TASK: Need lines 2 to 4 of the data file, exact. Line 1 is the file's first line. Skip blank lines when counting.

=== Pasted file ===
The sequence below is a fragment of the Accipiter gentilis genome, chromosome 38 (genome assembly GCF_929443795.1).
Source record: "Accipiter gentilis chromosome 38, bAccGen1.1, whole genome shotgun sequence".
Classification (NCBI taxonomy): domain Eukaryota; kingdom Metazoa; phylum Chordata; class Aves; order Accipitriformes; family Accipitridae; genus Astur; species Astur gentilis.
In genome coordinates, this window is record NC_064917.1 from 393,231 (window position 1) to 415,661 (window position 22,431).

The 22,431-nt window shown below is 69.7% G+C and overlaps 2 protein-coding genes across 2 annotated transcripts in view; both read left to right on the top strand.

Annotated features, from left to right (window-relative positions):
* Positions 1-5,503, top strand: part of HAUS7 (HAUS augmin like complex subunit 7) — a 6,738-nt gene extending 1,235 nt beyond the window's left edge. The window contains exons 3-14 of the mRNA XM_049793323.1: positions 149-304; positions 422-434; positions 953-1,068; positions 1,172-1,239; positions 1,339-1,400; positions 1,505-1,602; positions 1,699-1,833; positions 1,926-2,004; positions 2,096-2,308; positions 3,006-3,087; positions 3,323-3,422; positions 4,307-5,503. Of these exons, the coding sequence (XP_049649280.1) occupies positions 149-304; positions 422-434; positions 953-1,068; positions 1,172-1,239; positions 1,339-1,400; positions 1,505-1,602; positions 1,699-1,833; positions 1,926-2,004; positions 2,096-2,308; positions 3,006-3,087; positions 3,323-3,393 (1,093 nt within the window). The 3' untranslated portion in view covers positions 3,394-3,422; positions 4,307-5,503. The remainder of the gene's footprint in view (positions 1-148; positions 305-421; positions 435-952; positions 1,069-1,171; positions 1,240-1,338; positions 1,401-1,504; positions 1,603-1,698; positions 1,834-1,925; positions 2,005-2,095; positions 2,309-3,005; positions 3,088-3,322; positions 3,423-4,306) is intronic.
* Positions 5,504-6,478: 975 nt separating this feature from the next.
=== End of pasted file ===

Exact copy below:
Source record: "Accipiter gentilis chromosome 38, bAccGen1.1, whole genome shotgun sequence".
Classification (NCBI taxonomy): domain Eukaryota; kingdom Metazoa; phylum Chordata; class Aves; order Accipitriformes; family Accipitridae; genus Astur; species Astur gentilis.
In genome coordinates, this window is record NC_064917.1 from 393,231 (window position 1) to 415,661 (window position 22,431).